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Opinion
Monday Sep 09 2019
By

A flurry of ordinances: Why is the PTI pushing them through the parliament?

File photo from August 2018 shows Prime Minister Imran Khan and members of his party taking oath of office.—File photo

Article 89 of the constitution defines in detail the process of legislation through ordinances. It stipulates that only in exceptional circumstances can the federal government exercise such an authority.

The clause further lays out those special cases. The president, it adds, may promulgate an ordinance when the Senate or the National Assembly is not in session, and only if the president is "satisfied that circumstances exist which render it necessary to take immediate action."

Now, while an ordinance is deemed to have the same force and effect as an act of Parliament, it stands expired at the end of 120 days of its promulgation.

In April 2010, the 18th amendment to the constitution barred the government from re-promulgation of the same ordinance. Earlier, no such bar existed. The ruling party had the power to push through an ordinance, after its expiry, and for as many times as it deemed fit.

An ordinance, once promulgated for 120 days, can only be extended once more by the parliament, through a resolution, that can originate and be passed in either national assembly or the Senate. This means an ordinance, if extended by a house, can only be valid for 240 days (2 terms only). Also, after the promulgation of an ordinance, the passage of a resolution in either house can reject the ordinance, which means it stands void the day the resolution is passed so it can’t even be on the books for 120 days.

The intent of the constitution, therefore, is very clear. Legislation through ordinances can only be used as a stopgap arrangement, when either house of parliament is not in session. Article 89 does not allow the government to bypass the National Assembly and the Senate, who have the constitutionally defined mandate to legislate "with respect to any matter in the federal legislative list", as per article 70 (1) of the constitution.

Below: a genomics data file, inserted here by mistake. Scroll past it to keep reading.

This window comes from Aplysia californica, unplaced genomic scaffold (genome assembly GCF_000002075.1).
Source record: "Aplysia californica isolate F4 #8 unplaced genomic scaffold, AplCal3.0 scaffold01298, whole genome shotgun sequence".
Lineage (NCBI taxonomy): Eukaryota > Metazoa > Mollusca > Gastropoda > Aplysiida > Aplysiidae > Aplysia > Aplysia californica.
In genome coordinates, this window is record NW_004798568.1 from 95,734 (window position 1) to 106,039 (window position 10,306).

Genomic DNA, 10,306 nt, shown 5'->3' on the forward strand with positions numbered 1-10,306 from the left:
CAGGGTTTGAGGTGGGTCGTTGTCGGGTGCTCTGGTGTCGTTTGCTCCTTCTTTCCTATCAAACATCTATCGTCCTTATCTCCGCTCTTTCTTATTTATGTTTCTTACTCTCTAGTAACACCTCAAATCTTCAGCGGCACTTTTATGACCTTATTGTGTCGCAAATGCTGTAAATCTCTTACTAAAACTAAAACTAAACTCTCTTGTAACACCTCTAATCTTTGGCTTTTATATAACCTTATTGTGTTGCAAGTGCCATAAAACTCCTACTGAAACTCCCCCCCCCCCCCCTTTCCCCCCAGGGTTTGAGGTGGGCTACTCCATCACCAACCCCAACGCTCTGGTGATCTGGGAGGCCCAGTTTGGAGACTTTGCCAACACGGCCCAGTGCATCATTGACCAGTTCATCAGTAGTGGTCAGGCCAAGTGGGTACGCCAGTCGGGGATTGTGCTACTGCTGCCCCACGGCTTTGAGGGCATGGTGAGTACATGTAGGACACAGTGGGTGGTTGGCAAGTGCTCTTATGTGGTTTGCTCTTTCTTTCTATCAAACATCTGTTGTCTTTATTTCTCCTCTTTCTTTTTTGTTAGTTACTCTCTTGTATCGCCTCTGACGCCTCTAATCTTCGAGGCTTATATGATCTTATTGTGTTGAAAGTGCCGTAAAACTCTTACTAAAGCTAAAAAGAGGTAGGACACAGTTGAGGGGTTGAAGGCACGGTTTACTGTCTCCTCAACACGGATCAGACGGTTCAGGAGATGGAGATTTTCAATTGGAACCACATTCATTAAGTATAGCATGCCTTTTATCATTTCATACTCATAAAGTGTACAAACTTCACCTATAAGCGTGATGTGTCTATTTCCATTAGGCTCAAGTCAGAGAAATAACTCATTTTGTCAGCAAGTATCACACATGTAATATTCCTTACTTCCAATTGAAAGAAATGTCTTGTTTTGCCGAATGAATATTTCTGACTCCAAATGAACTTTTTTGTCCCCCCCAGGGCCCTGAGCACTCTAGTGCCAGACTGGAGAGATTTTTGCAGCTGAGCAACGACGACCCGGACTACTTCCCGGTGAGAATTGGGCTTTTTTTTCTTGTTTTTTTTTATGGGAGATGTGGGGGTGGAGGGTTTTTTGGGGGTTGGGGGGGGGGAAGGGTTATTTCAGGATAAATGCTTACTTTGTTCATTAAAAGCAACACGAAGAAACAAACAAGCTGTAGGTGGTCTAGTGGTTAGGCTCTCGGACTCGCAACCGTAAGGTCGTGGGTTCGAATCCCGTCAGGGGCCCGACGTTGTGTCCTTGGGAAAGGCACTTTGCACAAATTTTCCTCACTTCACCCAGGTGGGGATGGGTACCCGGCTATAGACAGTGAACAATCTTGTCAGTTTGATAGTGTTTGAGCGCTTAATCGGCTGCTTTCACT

Prior to the 18th Amendment, and especially during the term of the 12th National Assembly (2002-2007) under the Musharraf era, ordinances promulgated by presidential decree outnumbered legislation by the Parliament.

In the five years of the 12th National Assembly, 50 pieces of legislation were passed by the Parliament. In comparison, 121 presidential ordinances were promulgated in this period, overshadowing the role of the elected legislature. From 2002-2007, the ordinance to bill ratio stood at 2.4 to 1. Therefore, for every two and a half ordinances promulgated by the president, the National Assembly passed only one bill. When the Pakistan Institute of Legislative Development and Transparency (PILDAT), an independent think tank, compared this with the Indian Lok Sabha, during the same period, where the Indian constitution also allows for legislation through ordinances in exceptional circumstances, the Lok Sabha passed a total of 248 laws as compared to only 34 ordinances. The ratio was seven laws passed by Lok Sabha to one ordinance.

It must be noted that prior to the 18th Amendment, Article 89 only allowed the president to promulgate an ordinance when the National Assembly was not in session. But this requirement was frequently bypassed as ordinances were issued in many instances merely a few hours before the National Assembly was scheduled to meet.

Over the years though, the legislation to ordinance ratio in Pakistan has improved.

A comparative performance analysis of successive assemblies shows that more and more legislation has originated and has been passed within legislatures and not through promulgation of ordinances. However, some cases were recorded during the assembly tenures from 2008-2013 and 2013-2018, where the parliament was bypassed to bulldoze laws through ordinances.

In the first parliamentary year after the July 2018 general election, the Parliament has passed seven bills, while seven ordinances have been promulgated by the government between August 2018 and August 2019.

In December, the newly-elected prime minister told a press gaggle that since his political party, and its allies, lacked majority in the upper house to pass legislation smoothly, they would not be in favour of reaching any settlements with the opposition parties and would make legislation through ordinances. It seems the government is now following that route, instead of engaging with the opposition.


Riaz is the joint director of PILDAT

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